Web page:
Checklists You can use the checklists for a variety of purposes: to assess the strengths of your program, to
measure growth, to compare administrator and teacher ratings, to establish program objectives,
or to communicate with parents and community members. The checklist items—or “indicators,”
as we call them—represent the ideal, which for many programs will be something to strive for.
Just know that improvement will be progressive. For example, the first time you complete a
checklist, you may find that your program demonstrates fewer than half of the indicators. Later,
after goal setting, action planning, and some effort to improve practices, you may find your
program is meeting most or even all of the indicators in the same section. Few, if any, programs
will be able to meet all the indicators right away—and that’s okay.
Within this book’s six parts, there are twenty-four sections; the sections serve to narrow the
broad subject matter of each part. Each section contains a few paragraphs explaining its slice
of the subject matter, as well as a brief list of the topics covered by the goals and checklists that
follow. Each goal is worded to describe an aspect of an early childhood program’s commitment—
your program’s commitment—to a healthy practice. For example, a goal in the Safety section,
under the topic “Supervising Children,” is “We plan the environment to optimize supervision of
children in our care.” This goal statement is followed by a checklist made up of four indicators,
The environment is arranged so children are always visible.
If our setting has small spaces, closets, or other hard-to-supervise spaces, mirrors are
used to help with visual supervision.
If infants are cared for, then cribs are kept near the play space. Cribs are not in separate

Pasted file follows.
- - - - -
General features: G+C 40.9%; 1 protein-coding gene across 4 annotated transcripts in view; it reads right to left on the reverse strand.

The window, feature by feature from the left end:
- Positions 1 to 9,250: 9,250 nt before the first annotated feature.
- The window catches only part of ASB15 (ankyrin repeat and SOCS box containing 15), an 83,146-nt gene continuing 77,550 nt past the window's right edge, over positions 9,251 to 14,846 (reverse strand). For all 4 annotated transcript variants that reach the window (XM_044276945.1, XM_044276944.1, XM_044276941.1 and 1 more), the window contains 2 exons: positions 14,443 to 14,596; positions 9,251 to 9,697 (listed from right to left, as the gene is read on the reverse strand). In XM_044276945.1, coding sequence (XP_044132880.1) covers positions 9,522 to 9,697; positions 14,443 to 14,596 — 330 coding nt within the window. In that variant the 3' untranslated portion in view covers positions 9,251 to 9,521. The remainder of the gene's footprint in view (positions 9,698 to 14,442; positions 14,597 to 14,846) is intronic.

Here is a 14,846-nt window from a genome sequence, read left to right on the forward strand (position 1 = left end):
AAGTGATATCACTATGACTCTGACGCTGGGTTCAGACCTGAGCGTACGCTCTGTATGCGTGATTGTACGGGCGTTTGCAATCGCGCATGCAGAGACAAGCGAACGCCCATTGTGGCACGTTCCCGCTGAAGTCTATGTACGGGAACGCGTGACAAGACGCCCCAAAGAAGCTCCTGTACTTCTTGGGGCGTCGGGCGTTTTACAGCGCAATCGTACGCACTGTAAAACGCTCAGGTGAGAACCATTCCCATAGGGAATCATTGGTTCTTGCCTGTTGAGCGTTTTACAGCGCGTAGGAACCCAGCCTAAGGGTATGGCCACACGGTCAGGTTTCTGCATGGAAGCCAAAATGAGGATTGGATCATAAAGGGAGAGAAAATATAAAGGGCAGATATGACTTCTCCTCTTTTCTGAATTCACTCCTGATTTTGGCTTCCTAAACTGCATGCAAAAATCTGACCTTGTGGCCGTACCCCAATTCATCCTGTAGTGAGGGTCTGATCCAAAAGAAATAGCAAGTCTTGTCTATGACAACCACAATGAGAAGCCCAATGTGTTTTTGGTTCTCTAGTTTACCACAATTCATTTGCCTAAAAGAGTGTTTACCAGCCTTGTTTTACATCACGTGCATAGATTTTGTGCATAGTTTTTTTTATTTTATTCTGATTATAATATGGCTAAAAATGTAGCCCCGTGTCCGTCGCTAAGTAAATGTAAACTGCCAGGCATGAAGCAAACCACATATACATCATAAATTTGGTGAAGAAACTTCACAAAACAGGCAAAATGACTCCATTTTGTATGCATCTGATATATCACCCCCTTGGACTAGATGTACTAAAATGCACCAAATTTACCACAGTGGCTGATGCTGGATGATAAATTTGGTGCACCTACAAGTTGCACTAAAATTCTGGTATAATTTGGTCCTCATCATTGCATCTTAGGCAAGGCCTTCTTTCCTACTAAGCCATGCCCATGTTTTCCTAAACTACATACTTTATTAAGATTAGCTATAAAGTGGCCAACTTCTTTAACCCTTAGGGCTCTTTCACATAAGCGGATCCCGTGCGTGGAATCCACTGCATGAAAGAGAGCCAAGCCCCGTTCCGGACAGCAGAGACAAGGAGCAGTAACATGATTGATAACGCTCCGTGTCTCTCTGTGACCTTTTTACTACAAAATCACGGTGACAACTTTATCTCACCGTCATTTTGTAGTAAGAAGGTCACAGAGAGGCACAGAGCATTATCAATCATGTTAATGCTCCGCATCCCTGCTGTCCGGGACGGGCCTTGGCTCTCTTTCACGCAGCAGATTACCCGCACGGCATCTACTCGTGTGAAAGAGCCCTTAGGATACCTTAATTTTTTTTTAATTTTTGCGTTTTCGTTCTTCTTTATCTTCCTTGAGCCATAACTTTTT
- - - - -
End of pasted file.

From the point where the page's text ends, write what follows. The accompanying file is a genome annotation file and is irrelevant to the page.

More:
rooms that are unsupervised.
Infant monitors or other mechanical devices are never used to supervise children, even
These and all the indicators in Healthy Children, Healthy Lives represent the range of ways
your program can achieve the goals that facilitate providing a healthy program. The indicators
are aligned with national standards, accreditation criteria, current research, and developmentally
appropriate practices. The indicators within each checklist are not presented in order of impor-
tance or difficulty, because they are all important to the development of a program that fully
supports children’s wellness. We developed the checklist indicators to be challenging but achiev-
able. Once you dig in, you may discover you’re already doing some of the practices described
by the indicators. Some practices may even be required by your licensing rules. You may find
indicators that describe things you’re not currently doing but could do with a bit of effort. You
may also find indicators that will be very challenging to achieve, practices that will take a great
deal of time and energy to accomplish. All programs will likely find wellness areas where they are
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